Color is a default aesthetic element in gardens. Place some flowering plants here, and you’ll have instant pops of pinks and blues. Put some brick pavements and a pergola in the middle of the garden, and you’ll have earth-y tones that offer a good contrast to the bright hues.
But just because color naturally exists in your plants and hardscaping materials doesn’t mean it’s okay not to think of it much when planning. In fact, if you treat hues as an afterthought, you’ll find yourself standing in a garden that has a hodgepodge of color schemes.
Not exactly the visual treat you want for your relaxation-meditation-entertainment area, right? Your goal then is to master the art of coloring your garden right. That said, here are some principles you can use:
If you don’t want your garden colors looking like they’re random picks, this design concept is the first thing that should be on your mind. Choose a color or two that you want to replicate throughout the area.
It can be your favorite red. It can be the accent hue of your interiors, a good idea for creating some sense of continuity to the outdoor space. It can simply be the color of the roses and peonies you wanted to see always.
The important thing is to zoom in on a particular color or color-combo and repeat it in different elements, from the plants to the stone pathways, in your garden. This will create a cohesive feel in the yard and make the eyes move through the space.
No matter how bright and vivid the colors you chose, it can grow dull as you become used to them over time. So, if possible, if your time, budget, and energy allow, change up the colors of your garden as the seasons change.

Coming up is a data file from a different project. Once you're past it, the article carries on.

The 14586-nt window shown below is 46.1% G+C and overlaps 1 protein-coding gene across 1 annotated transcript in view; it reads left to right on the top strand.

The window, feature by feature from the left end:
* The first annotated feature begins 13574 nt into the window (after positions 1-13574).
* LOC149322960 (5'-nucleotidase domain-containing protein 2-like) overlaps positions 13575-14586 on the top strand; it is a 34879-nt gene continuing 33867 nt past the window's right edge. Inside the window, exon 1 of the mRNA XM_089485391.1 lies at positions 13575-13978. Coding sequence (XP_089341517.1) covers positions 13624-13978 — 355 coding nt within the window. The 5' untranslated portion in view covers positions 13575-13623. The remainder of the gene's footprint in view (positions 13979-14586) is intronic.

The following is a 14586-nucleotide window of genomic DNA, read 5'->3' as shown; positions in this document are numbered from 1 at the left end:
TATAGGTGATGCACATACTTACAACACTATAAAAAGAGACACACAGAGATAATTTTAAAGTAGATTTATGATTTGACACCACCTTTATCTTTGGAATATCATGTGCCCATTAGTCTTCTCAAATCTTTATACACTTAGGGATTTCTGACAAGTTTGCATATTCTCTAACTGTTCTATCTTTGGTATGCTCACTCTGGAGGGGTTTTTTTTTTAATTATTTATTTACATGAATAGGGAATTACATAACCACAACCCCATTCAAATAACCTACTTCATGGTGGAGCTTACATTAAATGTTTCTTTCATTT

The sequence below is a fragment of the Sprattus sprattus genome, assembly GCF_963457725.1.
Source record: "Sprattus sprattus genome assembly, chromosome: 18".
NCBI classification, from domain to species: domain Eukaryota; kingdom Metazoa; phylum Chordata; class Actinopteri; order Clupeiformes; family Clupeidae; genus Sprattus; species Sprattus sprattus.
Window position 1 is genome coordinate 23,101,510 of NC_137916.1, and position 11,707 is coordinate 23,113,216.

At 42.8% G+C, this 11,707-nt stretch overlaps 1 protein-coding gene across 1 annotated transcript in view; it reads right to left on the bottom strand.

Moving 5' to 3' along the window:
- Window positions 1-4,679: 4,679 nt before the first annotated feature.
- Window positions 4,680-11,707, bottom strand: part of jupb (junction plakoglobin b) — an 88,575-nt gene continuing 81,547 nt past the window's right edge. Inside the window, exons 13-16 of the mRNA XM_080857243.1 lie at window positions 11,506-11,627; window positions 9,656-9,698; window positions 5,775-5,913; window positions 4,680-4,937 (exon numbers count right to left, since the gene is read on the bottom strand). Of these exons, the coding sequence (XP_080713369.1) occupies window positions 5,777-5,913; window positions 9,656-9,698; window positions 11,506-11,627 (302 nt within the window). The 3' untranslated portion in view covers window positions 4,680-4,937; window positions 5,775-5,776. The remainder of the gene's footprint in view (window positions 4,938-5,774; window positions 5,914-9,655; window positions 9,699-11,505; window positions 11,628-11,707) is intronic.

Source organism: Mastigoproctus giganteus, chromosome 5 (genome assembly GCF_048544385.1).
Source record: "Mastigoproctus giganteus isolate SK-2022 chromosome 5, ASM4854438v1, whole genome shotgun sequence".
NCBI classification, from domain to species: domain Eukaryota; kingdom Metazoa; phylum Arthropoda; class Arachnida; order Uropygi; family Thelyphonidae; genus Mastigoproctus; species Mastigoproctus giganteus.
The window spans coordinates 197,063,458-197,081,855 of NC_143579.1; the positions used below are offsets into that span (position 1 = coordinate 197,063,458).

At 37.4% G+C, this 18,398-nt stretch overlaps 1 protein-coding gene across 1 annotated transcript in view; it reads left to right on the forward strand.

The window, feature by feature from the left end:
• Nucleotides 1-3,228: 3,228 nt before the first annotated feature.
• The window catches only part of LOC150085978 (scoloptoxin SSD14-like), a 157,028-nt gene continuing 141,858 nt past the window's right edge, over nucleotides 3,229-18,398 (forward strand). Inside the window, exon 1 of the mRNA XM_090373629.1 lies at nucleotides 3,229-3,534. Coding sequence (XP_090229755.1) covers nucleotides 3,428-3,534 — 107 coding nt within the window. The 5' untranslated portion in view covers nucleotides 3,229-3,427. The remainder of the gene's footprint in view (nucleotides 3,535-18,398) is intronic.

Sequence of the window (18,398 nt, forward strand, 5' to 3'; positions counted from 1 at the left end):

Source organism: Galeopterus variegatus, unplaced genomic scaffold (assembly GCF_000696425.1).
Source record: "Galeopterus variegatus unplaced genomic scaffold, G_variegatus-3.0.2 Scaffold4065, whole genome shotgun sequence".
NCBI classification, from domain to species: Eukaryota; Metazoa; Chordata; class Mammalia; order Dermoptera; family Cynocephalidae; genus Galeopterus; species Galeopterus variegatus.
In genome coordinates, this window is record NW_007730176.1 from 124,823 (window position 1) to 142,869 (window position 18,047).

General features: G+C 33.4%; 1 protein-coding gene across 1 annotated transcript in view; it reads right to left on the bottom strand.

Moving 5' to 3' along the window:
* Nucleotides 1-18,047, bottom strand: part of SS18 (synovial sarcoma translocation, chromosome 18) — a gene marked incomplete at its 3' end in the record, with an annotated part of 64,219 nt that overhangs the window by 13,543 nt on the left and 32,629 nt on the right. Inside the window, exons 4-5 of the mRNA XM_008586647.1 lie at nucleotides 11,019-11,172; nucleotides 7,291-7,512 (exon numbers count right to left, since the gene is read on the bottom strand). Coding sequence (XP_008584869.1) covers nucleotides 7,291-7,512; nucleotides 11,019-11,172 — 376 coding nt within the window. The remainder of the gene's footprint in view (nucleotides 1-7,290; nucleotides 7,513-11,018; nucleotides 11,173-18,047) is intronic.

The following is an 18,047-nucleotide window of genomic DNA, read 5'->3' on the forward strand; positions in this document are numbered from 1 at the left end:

Bright yellows and oranges in the summer. Blues and violets in winter. Greens on spring and maroons in the fall. You don’t have to replace every design feature in the space though. You can concentrate on the garden’s focal point only or at the particular space you and your guests frequently use.
In fact, just a switch up in the little details, such as antique copper garden planters, benches, or patio furniture cushions and pillows, are enough to make a big difference in your usual sights.
The ‘absence’ of colors is equally important as the use of bold, wild hues. When you put beige, gray, or white in your walls, for instance, they offer a nice background that emphasizes the color of the plants and other elements in your yard.
So as much as you’re so hyped with filling everything with colors, do know that there are some things worth keeping subdued in tone. Think of the walls as a blank canvas.
It’s also good to have lots of negative space in the area of the garden where you meditate. The bare neutrals will help avoid distractions and help you focus more on your thoughts.
Color is a naturally existing aesthetic element in gardens, but that doesn’t mean it shouldn’t be part of your landscaping planning. Color your garden right with these principles.